Regarding the actual content of the book, I have already mentioned that Dawkins makes extensive use of game theory. There are many numbers in some of the more technical chapters, making the book possibly difficult to read in real-time unless the reader is versed in mental mathematics. Though, with some deliberate thought on these chapters, any reader should be able to get through them.

The Selfish Gene is a remarkable book, giving clear explanations of basic biology and evolutionary game theory for the layman. It is a shame that such educational material is viewed as controversial. I wish I could succinctly summarize the fascinating interplay of evolutionary game theory in a single post, but it would be better to leave it to you to pick up this book and think about it for yourself. If you do not like evolution, however, you have been warned.

For Science: Neil deGrasse Tyson’s “Death by Black Hole”

Death By Black Hole

Death by Black Hole is an epic read. What makes this stand out from the average science essay collection is Neil deGrasse Tyson’s unwavering expertise in combination with his remarkably down-to-Earth explanations of not only how things happen, but also of how we discovered how things happen.

For instance, everyone today knows there is a constant speed of light, and we actually encounter it, sometimes in latency in the Internet. But as far as our intuition goes, light moves infinitely fast, i.e. it is instantaneous. In fact, I still remember Bill Nye the Science Guy trying to outrun a beam of light in his show. After many tries, he was never able to succeed.

Tyson reveals to us that even Galileo, in 1638, thought that light was instantaneous, when his lantern experiment failed to yield a measurable delay. It was not until Ole Rømer who first saw and interpreted correctly the evidence that light is not instant. In “Speed Limits”:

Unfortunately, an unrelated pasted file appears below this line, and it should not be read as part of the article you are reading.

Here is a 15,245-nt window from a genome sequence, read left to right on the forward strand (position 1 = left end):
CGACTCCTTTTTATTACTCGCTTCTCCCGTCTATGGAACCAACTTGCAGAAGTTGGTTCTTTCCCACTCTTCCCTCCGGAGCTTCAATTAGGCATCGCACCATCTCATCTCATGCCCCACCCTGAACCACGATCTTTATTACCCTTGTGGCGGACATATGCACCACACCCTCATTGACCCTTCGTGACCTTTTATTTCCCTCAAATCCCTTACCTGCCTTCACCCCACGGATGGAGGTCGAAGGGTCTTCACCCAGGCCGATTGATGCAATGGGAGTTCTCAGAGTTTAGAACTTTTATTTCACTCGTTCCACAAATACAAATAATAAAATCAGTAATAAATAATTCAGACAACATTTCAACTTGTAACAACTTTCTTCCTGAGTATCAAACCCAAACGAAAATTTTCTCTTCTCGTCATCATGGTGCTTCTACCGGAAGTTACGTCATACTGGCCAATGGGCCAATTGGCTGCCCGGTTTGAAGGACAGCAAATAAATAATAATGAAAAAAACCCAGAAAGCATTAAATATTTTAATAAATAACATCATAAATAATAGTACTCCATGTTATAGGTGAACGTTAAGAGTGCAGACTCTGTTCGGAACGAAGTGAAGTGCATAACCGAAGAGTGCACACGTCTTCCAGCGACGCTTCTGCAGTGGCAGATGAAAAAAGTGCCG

Years of observations had shown that, for Io, the average duration of one orbit—an easily timed interval from the moon’s disappearance behind Jupiter, through its re-emergence, to the beginning of its next disappearance—was just about forty-two and a half hours. What Rømer discovered was that when Earth was closest to Jupiter, Io disappeared about eleven minutes earlier than expected, and when Earth was farthest from Jupiter, Io disappeared about eleven minutes later.

Rømer reasoned that Io’s orbital behavior was not likely to be influenced by the position of Earth relative to Jupiter, and so surely the speed of light was to blame for any unexpected variations. The twenty-two-minute range must correspond to the time needed for light to travel across the diameter of Earth’s orbit. From that assumption, Rømer derived a speed of light of about 130,000 miles a second. That’s within 30 percent of the correct answer—not bad for a first-ever estimate…. (p. 120)

That someone deduced the speed of light with 1600’s technology is remarkable.

In addition, Tyson enlightens us with the exciting information we all want to know. Antimatter, for instance, annihilates on contact with normal matter, releasing tremendous amount s of energy. In Dan Brown’s Angels and Demons, a tiny vial of antimatter explodes with the violence of a nuclear bomb. But what if a Sun made out of antimatter collided with our own Sun? How big would the blast be? According to Tyson in “Antimatter Matters,” the explosion would be frighteningly large:

If a single antistar annihilated with a single ordinary star, then the conversion of matter to gamma-ray energy would be swift and total. Two stars with masses similar to that of the Sun (each with about 1057 particles) would be so luminous that the colliding system would temporarily outproduce all the energy of all the stars of a hundred million galaxies. (p. 106)

While this anthology is comprised of essays which are all distinct and divided into categories, it is still possible enough to read it like a normal book from start to finish if you are a science enthusiast.

However, given the sheer variety of different topics, there are wide jumps of topics and some overlap of subject material between essays that might alienate a some readers. This was not too much of an issue for me, but I did find the lack of an overall thesis sort of strange, and this this forced me to read it in a different manner than for most books. For someone interested in a popular book on astrophysics that was originally intended as a book, I would highly recommend Michio Kaku’s Physics of the Impossible, which is more coherent and packs more punch than Death by Black Hole.

This is not to say that Death by Black Hole is without merit. It is one of the few books to explain not just the contents of scientific discoveries, but also the discovery process itself, which can oftentimes be more fascinating to learn about than the results. Neil deGrasse Tyson is one of the finest communicators of science in our time, and I always find his talks on YouTube fascinating. As an essay collection on science, Death by Black Hole is unmatched.